I love old stones. I love the history in old stones. I love the smell and the feel of old stones. When I go back to Italy I walk in the old, narrow streets and try to soak in all that oldness, an overdose of history!
I forgot when this love started but I do tend to believe that it must have something to do with my moving to a country where everything is new.
Little by little those stones that had appeared simply “old” when I lived there, acquired a new charm, became the staff of dreams! I dreamed of an old house built of old stones, dark and possibly damp! I felt that I needed a place where I could escape all this light, this clean and modern environment where I ended up living. I pined for oldness. It became one of those many things I simply couldn’t live without and I added it to my list of regrets and reasons to be unhappy.
Years later it came to me that I needed to look at what I had, not what I had left behind. This is not to say that I had to forget what I had left behind but simply accept that, for the moment, I had to be happy without old stones!
With my new found attitude I looked around me and realised that there is history, oldness and plenty of dampness in Australia. On a sunny autumn day we went for a drive in the country and arrived in Maldon, not exactly a medieval village, but a lovely gold rush town, founded in 1854. As old as it gets in these parts of the world.
Maldon looks a bit like a town in a Western movie, big open roads opposed to the narrow streets of my dreams but I love the fact that time seems to have stopped here. There are lots or tiny miners cottages and even some beautiful mansions but none of them have big extensions and big glass windows.
So now I have my beautiful piece of history. Our little miner’s cottage was built in 1867, in timber not in stone but there are stories in its walls and I believe the people who lived here over the years have left something of themselves. Everything in the cottage is second hand, either donated by generous friends or brought at local and city op shops. Objects and furnitures that bring more stories to our little home.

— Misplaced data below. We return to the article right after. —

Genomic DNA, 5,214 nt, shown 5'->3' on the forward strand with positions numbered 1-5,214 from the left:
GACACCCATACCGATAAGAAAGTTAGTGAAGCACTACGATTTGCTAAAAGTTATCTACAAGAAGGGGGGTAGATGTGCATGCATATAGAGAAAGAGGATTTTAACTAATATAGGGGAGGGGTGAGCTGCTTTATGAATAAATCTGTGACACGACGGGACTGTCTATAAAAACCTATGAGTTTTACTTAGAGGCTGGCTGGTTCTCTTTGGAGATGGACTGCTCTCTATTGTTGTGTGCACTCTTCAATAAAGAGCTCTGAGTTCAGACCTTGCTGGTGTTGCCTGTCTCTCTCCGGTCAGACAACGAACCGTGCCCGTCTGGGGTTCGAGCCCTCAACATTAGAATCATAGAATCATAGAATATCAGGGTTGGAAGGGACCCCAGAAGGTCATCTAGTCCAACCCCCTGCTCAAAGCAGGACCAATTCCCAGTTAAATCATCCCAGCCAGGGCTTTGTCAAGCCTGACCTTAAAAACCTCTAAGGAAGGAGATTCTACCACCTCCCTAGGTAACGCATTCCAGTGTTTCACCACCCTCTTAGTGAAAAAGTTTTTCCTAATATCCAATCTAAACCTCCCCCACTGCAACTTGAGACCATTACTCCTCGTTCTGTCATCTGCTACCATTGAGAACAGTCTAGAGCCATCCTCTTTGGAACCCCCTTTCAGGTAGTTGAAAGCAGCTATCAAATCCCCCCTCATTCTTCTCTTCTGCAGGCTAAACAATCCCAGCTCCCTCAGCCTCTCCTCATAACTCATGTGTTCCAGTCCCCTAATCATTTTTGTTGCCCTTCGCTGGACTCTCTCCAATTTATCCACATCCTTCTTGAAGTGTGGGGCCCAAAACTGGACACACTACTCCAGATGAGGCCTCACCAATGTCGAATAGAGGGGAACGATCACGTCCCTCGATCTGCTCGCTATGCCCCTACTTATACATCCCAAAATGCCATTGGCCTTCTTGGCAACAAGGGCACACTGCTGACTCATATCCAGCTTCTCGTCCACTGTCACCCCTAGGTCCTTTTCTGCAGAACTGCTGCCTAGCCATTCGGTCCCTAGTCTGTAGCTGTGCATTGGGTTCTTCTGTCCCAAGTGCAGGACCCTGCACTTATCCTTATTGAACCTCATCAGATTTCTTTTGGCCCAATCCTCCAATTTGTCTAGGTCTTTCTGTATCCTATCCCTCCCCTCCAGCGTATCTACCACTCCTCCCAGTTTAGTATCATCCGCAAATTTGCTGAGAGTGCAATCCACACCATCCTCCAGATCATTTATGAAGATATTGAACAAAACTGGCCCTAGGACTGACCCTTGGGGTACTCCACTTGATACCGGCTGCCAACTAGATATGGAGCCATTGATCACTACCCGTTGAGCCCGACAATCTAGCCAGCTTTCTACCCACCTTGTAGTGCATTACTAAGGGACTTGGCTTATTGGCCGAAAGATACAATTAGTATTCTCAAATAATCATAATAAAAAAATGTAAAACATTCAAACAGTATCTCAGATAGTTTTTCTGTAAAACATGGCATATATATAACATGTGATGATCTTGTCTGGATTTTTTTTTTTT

Our cottage is a mixture of us and all the people who lived here before us. Often, when friends come to stay, they bring old things they found in their back shed or even in their parent’s. Everything finds the right place and it immediately belongs. Or I like to think it does! My mum, in Italy, is always on the lookout for little treasures, like old keys (easy to post in the mail!), and I love the fact that I have my grandfather camera hanging on the wall, next to a globe bought at the Salvation Army down the road. This cottage is becoming full of our stories too. I had to compromise a bit and swap timber for stones but I am getting used to the smell of it, the feel of it, to its warmth. It won’t replace the old stones, but it doesn’t need to. Next time I’m in Europe I know where to go to get my regular refill!